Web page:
Digital Success Principles with Chief Digital Officers from IBM, SAP, and the City of Boston [VIDEO]

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“Success Principles for Digital Transformation” panel at the NYC CDO Summit on April 27, 2016

Create a list of your top success principles for digital transformation.

Now, be honest: would your guidelines work in different industries and sectors, even non-profit or public sector? Do they apply to both incumbents as well as disruptors?

To find if there are any common threads, we sat down with some of the top Chief Digital Officers in the country for the “Success Principles for Digital Transformation” panel at the NYC CDO Summit, presented by Centric Digital and hosted by Thomson Reuters on April 27, 2016.

In spite of (or thanks to?) their diverse backgrounds and sectors, these CDOs revealed some incredible strategies and best practices that can be applied by any Chief Digital Officer, right now.

Sponsored by Centric Digital and moderated by David Palmieri, Chief Operating Officer at Centric Digital (now SVP of Product Management at Pearson), the video of the panel is available in its entirety below.

Panelists included, from left to right in the photo and video below:

  • Rich Napoli: CEO at ObjectFrontier, Inc.
  • Mayur Gupta: SVP, Head of Digital at Healthgrades
  • Lauren Lockwood: Chief Digital Officer at the City of Boston
  • Kevin Eagan: Vice President & General Manager, IBM Digital at IBM
  • Jonathan Becher: Chief Digital Officer at SAP
  • David Palmieri (moderator): Chief Operating Officer at Centric Digital (now SVP of Product Management at Pearson)
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Rich Napoli, Mayur Gupta, Lauren Lockwood, Kevin Eagan, Jonathan Becher, and David Palmieri

Watch the video of the panel, “Success Principles for Digital Transformation,” held at the 2016 NYC CDO Summit, presented by Centric Digital and hosted by Thomson Reuters on April 27, 2016 at the bottom of the post.

Lauren Lockwood: Chief Digital Officer at City of Boston

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Lauren Lockwood

Lauren Lockwood is Boston’s first Chief Digital Officer. She serves full-time within the Department of Innovation and Technology and reports to Jascha Franklin-Hodge, the city’s chief information officer.

“It’s not an option to fail as a government,” Lockwood said bluntly.

The challenges of the public sector make the cultural hiccups of legacy technology firms look miniscule in comparison. Yet this is exactly where digital transformation can do the greatest good.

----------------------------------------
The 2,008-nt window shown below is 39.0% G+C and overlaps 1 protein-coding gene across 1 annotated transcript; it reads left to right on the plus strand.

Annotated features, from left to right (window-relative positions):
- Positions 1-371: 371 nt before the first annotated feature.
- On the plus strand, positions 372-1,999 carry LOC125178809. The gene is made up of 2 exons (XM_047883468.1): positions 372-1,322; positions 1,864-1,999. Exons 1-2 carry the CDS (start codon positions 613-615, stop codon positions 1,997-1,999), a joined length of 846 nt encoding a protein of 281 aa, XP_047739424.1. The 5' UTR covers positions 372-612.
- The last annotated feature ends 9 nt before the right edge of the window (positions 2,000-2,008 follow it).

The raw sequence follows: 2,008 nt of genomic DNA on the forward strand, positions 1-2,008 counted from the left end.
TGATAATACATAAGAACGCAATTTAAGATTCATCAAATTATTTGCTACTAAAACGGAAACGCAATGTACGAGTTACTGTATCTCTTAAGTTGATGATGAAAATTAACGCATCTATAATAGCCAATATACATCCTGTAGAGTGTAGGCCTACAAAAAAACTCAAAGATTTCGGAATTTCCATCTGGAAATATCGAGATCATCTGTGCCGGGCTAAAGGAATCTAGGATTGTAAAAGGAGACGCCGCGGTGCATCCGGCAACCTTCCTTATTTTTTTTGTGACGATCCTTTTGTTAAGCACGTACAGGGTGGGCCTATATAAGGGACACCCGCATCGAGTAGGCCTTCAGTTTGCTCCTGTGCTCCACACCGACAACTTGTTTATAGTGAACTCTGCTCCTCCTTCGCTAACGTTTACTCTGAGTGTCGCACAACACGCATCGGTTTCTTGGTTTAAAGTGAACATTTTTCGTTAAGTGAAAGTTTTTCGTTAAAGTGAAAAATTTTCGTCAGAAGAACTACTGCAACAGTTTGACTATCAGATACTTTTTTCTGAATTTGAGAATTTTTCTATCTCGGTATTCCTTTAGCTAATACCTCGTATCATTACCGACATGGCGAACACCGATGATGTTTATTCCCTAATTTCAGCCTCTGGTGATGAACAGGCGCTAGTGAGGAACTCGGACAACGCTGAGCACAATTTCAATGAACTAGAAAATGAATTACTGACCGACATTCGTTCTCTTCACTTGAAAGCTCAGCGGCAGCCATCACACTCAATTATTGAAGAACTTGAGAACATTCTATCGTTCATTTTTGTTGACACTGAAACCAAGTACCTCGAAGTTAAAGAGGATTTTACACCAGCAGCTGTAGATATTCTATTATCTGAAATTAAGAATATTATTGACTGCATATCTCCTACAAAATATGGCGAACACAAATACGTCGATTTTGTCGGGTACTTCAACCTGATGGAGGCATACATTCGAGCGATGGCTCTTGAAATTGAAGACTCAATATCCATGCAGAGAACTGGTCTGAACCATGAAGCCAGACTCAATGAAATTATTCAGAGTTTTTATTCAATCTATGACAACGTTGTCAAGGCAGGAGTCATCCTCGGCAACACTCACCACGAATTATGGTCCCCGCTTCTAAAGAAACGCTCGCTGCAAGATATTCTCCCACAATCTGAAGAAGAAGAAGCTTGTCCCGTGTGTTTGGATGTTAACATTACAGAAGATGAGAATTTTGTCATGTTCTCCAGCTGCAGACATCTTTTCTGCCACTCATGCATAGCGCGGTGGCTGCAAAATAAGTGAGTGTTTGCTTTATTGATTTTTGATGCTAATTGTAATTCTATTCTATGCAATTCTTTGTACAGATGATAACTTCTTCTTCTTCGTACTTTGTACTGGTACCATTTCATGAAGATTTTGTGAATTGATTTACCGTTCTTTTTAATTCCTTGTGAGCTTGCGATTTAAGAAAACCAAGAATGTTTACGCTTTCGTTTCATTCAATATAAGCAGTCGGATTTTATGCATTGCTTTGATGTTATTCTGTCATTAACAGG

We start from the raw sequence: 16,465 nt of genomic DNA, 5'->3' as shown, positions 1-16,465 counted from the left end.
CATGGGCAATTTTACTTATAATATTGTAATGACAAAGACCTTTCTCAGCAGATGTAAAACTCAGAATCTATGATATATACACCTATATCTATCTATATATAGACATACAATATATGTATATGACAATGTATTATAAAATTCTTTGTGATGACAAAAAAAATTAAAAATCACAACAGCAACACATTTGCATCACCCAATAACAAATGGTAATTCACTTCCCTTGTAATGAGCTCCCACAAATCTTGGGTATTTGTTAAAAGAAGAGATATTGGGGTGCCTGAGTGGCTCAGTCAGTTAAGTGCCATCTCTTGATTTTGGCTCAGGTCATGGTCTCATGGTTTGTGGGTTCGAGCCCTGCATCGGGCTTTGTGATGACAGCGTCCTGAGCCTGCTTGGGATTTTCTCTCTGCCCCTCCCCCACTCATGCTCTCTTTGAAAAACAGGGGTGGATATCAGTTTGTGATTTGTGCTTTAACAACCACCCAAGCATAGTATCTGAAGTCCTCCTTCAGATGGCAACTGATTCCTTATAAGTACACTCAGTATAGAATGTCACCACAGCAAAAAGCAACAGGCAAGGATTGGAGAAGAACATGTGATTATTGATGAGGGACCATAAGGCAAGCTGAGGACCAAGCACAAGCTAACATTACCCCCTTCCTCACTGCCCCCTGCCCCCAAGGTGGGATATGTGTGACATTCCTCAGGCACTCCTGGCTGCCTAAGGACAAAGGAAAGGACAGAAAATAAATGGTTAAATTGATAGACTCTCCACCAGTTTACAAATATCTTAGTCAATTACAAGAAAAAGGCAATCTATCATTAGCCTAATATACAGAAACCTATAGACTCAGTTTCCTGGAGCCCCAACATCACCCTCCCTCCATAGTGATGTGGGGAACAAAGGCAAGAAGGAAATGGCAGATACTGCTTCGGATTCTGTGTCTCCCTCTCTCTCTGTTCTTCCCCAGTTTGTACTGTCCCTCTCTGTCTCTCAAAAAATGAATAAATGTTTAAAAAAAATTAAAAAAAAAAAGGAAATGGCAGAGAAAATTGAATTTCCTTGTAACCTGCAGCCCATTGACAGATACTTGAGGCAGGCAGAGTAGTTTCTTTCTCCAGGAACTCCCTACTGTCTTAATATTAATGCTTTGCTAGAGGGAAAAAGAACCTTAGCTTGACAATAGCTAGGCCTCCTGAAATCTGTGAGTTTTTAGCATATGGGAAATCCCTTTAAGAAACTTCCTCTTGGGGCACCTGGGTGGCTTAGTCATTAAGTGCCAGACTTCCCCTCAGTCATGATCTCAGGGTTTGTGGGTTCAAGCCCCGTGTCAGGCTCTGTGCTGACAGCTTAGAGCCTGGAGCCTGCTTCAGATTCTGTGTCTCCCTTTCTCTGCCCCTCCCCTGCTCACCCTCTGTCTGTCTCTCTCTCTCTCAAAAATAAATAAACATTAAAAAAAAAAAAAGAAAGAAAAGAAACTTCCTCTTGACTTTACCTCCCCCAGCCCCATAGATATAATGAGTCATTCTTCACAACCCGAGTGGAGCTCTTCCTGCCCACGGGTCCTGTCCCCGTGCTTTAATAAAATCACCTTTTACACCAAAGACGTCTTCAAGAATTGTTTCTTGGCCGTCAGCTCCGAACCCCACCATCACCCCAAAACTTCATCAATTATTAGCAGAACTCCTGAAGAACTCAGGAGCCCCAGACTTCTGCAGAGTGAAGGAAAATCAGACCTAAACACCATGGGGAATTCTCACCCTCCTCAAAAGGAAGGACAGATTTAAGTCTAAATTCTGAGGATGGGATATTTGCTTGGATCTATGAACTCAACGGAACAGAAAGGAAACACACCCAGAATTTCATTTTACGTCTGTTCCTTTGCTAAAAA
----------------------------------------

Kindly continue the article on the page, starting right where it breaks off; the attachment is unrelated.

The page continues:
“Everyone comes to work wanting to serve the public. That meshes really well with this very silicon-valley mentality of human-centered design. Instead of human-centered design, we say constituent-centered design,” she said. “Our tools put the constituent at the heart of everything we do.”

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Lauren Lockwood

Lockwood has to consider everyone when developing digital government services, including elderly citizens who may not know how to use technology well, the handicapped, or people who don’t speak English. But instead of thinking of digital or mobile as an obstacle, she considers it an opportunity.

“Digital tools are really incredible opportunities for digital equity,” she said. “A lot of great research shows that lower-income demographics use their smartphones as their primary means of accessing the internet. So they’re doing everything from filling out tax forms to applying for jobs all on their smartphones.”

Take a look at these top five tips for Chief Digital Officers in the public sector!

Jonathan Becher: Chief Digital Officer at SAP

Jonathan is responsible for driving the growth and direction of SAP’s new digital business. From Spring 2011 until November 2014, Jonathan served as SAP’s chief marketing officer (CMO). In his role as CMO of SAP, Jonathan increased the revenue generated from Marketing by 80% and amplified Marketing’s return on investment by 50%. Jonathan was named by Forbes Magazine as one of the world’s most influential CMOs.

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Jonathan Becher

“I like the word digital revolution more than transformation: it shows that it’s not a gradual change, it’s a scary, disruptive, almost negative thing to many people,” Becher said.

“Technology hasn’t been the hardest part,” he admitted. “To me the single hardest part has been changing mindset… I realize now that culture is eating digital.”

Since SAP is a technology company, it would be easy to assume Becher’s main role is technical in nature. Yet, surprisingly, the engineering culture embedded in the company (it’s headquartered in Germany) has been more of an impediment than an asset when it came to implementing digital change.